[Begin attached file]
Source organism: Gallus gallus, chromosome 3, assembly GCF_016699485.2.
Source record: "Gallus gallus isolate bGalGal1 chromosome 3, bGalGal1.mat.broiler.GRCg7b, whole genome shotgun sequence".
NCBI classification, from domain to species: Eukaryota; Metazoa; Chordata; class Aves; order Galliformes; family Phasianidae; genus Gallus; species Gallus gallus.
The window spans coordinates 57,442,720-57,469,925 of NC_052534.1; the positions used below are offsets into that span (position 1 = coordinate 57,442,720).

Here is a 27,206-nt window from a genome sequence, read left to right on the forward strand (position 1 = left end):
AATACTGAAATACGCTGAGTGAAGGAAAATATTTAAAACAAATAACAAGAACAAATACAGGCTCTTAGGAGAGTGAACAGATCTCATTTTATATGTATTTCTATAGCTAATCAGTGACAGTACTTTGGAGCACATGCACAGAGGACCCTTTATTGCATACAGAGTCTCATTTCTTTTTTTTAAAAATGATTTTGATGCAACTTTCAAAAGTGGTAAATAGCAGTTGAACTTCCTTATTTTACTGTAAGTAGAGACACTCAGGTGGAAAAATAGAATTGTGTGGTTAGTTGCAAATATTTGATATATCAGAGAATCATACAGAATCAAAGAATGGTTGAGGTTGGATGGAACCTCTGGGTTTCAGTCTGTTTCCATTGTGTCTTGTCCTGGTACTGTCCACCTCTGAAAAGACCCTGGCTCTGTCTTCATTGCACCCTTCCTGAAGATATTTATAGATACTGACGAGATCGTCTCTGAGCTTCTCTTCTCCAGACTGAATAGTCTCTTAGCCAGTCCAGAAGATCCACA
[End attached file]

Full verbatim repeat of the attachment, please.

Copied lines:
Source organism: Gallus gallus, chromosome 3, assembly GCF_016699485.2.
Source record: "Gallus gallus isolate bGalGal1 chromosome 3, bGalGal1.mat.broiler.GRCg7b, whole genome shotgun sequence".
NCBI classification, from domain to species: Eukaryota; Metazoa; Chordata; class Aves; order Galliformes; family Phasianidae; genus Gallus; species Gallus gallus.
The window spans coordinates 57,442,720-57,469,925 of NC_052534.1; the positions used below are offsets into that span (position 1 = coordinate 57,442,720).

Here is a 27,206-nt window from a genome sequence, read left to right on the forward strand (position 1 = left end):
AATACTGAAATACGCTGAGTGAAGGAAAATATTTAAAACAAATAACAAGAACAAATACAGGCTCTTAGGAGAGTGAACAGATCTCATTTTATATGTATTTCTATAGCTAATCAGTGACAGTACTTTGGAGCACATGCACAGAGGACCCTTTATTGCATACAGAGTCTCATTTCTTTTTTTTAAAAATGATTTTGATGCAACTTTCAAAAGTGGTAAATAGCAGTTGAACTTCCTTATTTTACTGTAAGTAGAGACACTCAGGTGGAAAAATAGAATTGTGTGGTTAGTTGCAAATATTTGATATATCAGAGAATCATACAGAATCAAAGAATGGTTGAGGTTGGATGGAACCTCTGGGTTTCAGTCTGTTTCCATTGTGTCTTGTCCTGGTACTGTCCACCTCTGAAAAGACCCTGGCTCTGTCTTCATTGCACCCTTCCTGAAGATATTTATAGATACTGACGAGATCGTCTCTGAGCTTCTCTTCTCCAGACTGAATAGTCTCTTAGCCAGTCCAGAAGATCCACA